Despite many streetfighters being built to look like race bikes, handle like race bikes, make the same power as race bikes (or significantly more), and use the same parts as many race bikes, it comes to me as being rather surprising as to how many owners of radically-altered, performance-oriented street bikes have never actually indulged in the Greatest Sport On Earth, myself included.

While I’m making efforts to rectify that situation (more on that in another column at some point), others are either content to watch local motorsport from the side of the racetrack, or to catch up on national or international level racing on the television or via a selection of multimedia devices (and how can anyone watch bike racing on a tiny mobile phone screen?). And then there are the people who chose to or to totally ignore the world of two-wheeled motorsport entirely. If you’re in the latter category, then you’re missing out, for several reasons, and not all of them being for the simple reason that it makes for exciting viewing…

Nowadays, most race series are production based, which not only gives the manufacturers the publicity that they crave and need (after all, the saying ‘win on Sunday, sell on Monday’ is just as relevant now as it was when it was first used in the Sixties), but is also a marginally (and arguably) cheaper way of going racing, as there isn’t the same development costs as with building a genuinely bespoke race machine, and it can make for some incredibly competitive and close racing. However, as the always outspoken ex-TT racer and all-round petrolhead, Guy Martin, said with regards to modern circuit racing – “It’s boring”. He was, naturally, referring to the fact that all the bikes are technically very similar, and in some cases virtually identical to the bikes that we could buy from our local dealer.


So those of us who crave the engineering aspect of true development machinery don’t get the same kicks with production racing as we might with genuine one-off machinery. And here I’m not just talking about the bikes being developed for the likes of MotoGP as, impressive as they are, they are very constrained with regards to the rules of the class, thanks to control tyres, class specific engine management units, capacity and configuration limitations etc. So modern Grand Prix machinery is nothing like the true historical innovations in Grand Prix racing such as the six-cylinder Hondas, the V8 Moto Guzzi, the pre-war supercharged BMWs, or the fourteen-speed, three-cylinder 50cc Suzuki RP68 with its astounding 20,000rpm rev limit! But what springs to my mind are the true innovators in racing – the non-factory engineers that didn’t have the multi-million yen or lira budgest but who worked solo on their personal projects. The likes of the incredible John Britten and his home-brewed V-twins, the Dr John Moto Guzzis of the Eighties and Nineties, and Rob Tuluie’s amazing two-stroke Tularis (go on, Google them all) – all of which not only had some impressive engine developments made by their respective creators, but which also played around with alternative chassis arrangements too.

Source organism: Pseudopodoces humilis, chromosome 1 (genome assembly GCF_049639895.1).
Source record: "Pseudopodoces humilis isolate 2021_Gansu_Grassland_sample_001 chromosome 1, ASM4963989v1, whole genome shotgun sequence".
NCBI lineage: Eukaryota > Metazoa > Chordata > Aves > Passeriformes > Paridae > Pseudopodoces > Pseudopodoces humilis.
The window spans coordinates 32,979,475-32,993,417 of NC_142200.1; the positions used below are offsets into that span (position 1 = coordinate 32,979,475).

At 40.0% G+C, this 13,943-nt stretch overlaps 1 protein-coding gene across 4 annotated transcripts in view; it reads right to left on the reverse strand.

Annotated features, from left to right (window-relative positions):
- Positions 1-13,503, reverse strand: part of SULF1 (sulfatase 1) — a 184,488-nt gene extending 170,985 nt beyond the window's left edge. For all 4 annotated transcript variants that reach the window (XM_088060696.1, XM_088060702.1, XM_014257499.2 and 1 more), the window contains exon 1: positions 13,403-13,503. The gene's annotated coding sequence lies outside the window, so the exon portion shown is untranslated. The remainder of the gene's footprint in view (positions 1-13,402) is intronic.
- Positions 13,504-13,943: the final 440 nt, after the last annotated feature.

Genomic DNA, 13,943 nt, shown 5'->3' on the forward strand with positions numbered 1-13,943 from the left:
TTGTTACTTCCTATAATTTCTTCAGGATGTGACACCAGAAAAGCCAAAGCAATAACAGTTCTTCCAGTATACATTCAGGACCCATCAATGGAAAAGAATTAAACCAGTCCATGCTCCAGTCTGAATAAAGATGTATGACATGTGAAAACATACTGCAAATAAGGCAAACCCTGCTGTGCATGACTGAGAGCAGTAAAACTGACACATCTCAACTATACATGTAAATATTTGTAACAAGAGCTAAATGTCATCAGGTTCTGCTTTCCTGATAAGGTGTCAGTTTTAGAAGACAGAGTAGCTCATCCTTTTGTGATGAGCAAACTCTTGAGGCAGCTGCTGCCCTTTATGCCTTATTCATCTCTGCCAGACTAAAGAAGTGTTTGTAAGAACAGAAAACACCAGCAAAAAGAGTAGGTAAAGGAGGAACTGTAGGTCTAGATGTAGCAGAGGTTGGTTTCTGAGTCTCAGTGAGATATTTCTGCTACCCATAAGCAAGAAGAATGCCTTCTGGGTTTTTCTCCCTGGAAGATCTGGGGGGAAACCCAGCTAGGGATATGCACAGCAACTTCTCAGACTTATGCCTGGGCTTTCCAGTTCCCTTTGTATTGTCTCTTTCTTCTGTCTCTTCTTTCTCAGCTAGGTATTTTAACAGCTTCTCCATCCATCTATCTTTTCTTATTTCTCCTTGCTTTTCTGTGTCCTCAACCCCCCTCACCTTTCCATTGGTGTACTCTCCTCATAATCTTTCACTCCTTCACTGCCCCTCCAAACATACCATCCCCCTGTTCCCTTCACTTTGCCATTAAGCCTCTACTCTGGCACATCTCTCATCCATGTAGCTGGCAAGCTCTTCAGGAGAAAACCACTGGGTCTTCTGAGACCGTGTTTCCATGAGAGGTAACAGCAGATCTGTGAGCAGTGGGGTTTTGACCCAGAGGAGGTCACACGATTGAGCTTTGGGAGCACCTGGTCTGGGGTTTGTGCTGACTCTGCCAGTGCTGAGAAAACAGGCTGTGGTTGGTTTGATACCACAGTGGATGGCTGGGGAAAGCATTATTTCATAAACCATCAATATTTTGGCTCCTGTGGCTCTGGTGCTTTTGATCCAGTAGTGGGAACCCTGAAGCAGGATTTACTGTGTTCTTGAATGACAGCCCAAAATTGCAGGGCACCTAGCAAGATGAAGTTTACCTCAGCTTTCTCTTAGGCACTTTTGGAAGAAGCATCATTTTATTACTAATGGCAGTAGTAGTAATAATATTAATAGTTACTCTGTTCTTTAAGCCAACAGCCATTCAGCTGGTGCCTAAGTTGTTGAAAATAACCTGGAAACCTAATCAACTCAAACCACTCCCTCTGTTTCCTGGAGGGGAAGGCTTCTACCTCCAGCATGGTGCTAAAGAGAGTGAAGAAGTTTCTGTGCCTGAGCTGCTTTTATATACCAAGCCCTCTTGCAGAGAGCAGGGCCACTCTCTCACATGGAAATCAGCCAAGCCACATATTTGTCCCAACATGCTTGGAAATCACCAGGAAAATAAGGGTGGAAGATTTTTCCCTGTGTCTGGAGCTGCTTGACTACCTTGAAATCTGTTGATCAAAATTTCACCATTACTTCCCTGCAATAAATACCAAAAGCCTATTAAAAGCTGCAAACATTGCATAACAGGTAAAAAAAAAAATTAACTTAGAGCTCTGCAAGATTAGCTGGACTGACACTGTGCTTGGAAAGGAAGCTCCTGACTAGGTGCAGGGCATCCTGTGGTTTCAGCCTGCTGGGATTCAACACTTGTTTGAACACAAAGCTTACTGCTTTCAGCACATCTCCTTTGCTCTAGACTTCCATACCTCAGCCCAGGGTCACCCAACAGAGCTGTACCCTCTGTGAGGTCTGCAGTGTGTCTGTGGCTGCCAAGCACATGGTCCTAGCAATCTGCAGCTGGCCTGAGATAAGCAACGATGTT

2017 International Island Classic

2017 International Island Classic – Britten V1000 ridden by Andrew Stroud

But, since the Nineties, road racing has become increasingly homogenised, and there are very few race series left in the world that have a true level of open development. Naturally, there are exceptions, such as the American Formula USA, but the one immediately springing to mind is the Monsters Race series in France, as created by the late Antoine Collignon, artist, journo and the man behind the magazine, Street Monsters, that focussed on the world of streetfighters and stunt-riding in France and throughout Europe and the rest of the world (indeed, much like Streetfighters magazine in the UK, Antoine featured more than a handful of extreme Australian builds and did regular content swaps with Jeff and Rapid Bikes). This is a road-racing series (with one round of the year being a drag race!) that, essentially, allows any kind of tuning and chassis modifications, with the only stipulation being that no fairings are used, and bikes must retain the ‘streetfighter’ style. While this could mean that everyone was racing a mildly-modified BMW S 1000 RR or ZX-10R with the fairings ripped off, this isn’t the case, as there seems to be an in-built desire for each racer to be riding something very different to the norm. So the class sees such variety as turbocharged oil-cooled GSX-Rs, supercharged ZX-12s, radical V-Maxes, cut-down XJR1300s and so much more. And, in much the same way that racing improves the breed with regard to production bikes, we can see how alternative machines can be improved by taking to the track, and thus gain influence and inspiration for our own road-going streetfighters.

Similarly, take a trip to your local drag race strip and you’ll see rather a lot of bikes built to a formula – partly due to race regulations, but more down to the fact that one manufacturer in particular has made some very strong engines that can be tuned to make ridiculous levels of horsepower. There’ll be a fair amount of clever engineering going on, both with the class-ruling Suzuki-powered machinery (there’s a reason why the air-cooled GSX1100 and Hayabusa engines have been so popular on the quarter and eighth miles), and in the less-popular bikes too. All of which is aimed at making the bikes accelerate harder and faster, and attain a higher terminal speed. Improving the breed through brute force and intelligence. And yes, we can pay attention and thus gain influence and inspiration for our own road-going streetfighters.

Build more, ride more,


Custom Ducati 749 Turbo Dragster

Yamaha 2


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